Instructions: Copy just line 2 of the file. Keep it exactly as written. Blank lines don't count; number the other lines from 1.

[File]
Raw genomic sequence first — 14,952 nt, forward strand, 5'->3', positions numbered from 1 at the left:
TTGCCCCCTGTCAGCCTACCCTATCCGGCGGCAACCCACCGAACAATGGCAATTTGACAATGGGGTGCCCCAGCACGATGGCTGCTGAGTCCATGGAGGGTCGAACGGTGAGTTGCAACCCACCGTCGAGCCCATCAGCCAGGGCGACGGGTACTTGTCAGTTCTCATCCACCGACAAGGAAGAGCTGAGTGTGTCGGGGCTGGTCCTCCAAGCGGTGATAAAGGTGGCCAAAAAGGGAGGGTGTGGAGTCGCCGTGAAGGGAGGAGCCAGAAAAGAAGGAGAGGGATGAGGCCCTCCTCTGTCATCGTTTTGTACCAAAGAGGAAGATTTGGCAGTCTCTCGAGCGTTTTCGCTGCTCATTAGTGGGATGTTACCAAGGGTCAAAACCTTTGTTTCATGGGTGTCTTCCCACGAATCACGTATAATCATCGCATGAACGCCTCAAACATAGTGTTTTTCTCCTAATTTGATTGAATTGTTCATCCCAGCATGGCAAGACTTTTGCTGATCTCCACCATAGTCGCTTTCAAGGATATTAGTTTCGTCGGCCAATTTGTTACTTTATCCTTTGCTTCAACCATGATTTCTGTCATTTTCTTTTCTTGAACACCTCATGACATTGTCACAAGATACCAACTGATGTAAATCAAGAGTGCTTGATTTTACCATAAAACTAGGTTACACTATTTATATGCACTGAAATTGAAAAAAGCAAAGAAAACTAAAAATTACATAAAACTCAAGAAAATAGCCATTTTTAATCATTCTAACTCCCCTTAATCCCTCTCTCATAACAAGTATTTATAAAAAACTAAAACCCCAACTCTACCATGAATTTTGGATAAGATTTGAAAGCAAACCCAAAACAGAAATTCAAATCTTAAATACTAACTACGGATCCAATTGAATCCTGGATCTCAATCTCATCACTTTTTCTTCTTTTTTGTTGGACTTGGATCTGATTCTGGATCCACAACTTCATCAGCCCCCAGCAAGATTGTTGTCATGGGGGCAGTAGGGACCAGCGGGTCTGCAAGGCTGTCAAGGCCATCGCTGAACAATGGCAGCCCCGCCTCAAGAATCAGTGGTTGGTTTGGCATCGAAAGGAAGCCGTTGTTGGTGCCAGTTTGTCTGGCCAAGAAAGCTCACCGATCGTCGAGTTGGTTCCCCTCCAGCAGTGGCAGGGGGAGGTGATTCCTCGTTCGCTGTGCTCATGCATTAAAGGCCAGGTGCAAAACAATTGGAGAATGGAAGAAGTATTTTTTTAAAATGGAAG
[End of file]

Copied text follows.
TTGCCCCCTGTCAGCCTACCCTATCCGGCGGCAACCCACCGAACAATGGCAATTTGACAATGGGGTGCCCCAGCACGATGGCTGCTGAGTCCATGGAGGGTCGAACGGTGAGTTGCAACCCACCGTCGAGCCCATCAGCCAGGGCGACGGGTACTTGTCAGTTCTCATCCACCGACAAGGAAGAGCTGAGTGTGTCGGGGCTGGTCCTCCAAGCGGTGATAAAGGTGGCCAAAAAGGGAGGGTGTGGAGTCGCCGTGAAGGGAGGAGCCAGAAAAGAAGGAGAGGGATGAGGCCCTCCTCTGTCATCGTTTTGTACCAAAGAGGAAGATTTGGCAGTCTCTCGAGCGTTTTCGCTGCTCATTAGTGGGATGTTACCAAGGGTCAAAACCTTTGTTTCATGGGTGTCTTCCCACGAATCACGTATAATCATCGCATGAACGCCTCAAACATAGTGTTTTTCTCCTAATTTGATTGAATTGTTCATCCCAGCATGGCAAGACTTTTGCTGATCTCCACCATAGTCGCTTTCAAGGATATTAGTTTCGTCGGCCAATTTGTTACTTTATCCTTTGCTTCAACCATGATTTCTGTCATTTTCTTTTCTTGAACACCTCATGACATTGTCACAAGATACCAACTGATGTAAATCAAGAGTGCTTGATTTTACCATAAAACTAGGTTACACTATTTATATGCACTGAAATTGAAAAAAGCAAAGAAAACTAAAAATTACATAAAACTCAAGAAAATAGCCATTTTTAATCATTCTAACTCCCCTTAATCCCTCTCTCATAACAAGTATTTATAAAAAACTAAAACCCCAACTCTACCATGAATTTTGGATAAGATTTGAAAGCAAACCCAAAACAGAAATTCAAATCTTAAATACTAACTACGGATCCAATTGAATCCTGGATCTCAATCTCATCACTTTTTCTTCTTTTTTGTTGGACTTGGATCTGATTCTGGATCCACAACTTCATCAGCCCCCAGCAAGATTGTTGTCATGGGGGCAGTAGGGACCAGCGGGTCTGCAAGGCTGTCAAGGCCATCGCTGAACAATGGCAGCCCCGCCTCAAGAATCAGTGGTTGGTTTGGCATCGAAAGGAAGCCGTTGTTGGTGCCAGTTTGTCTGGCCAAGAAAGCTCACCGATCGTCGAGTTGGTTCCCCTCCAGCAGTGGCAGGGGGAGGTGATTCCTCGTTCGCTGTGCTCATGCATTAAAGGCCAGGTGCAAAACAATTGGAGAATGGAAGAAGTATTTTTTTAAAATGGAAG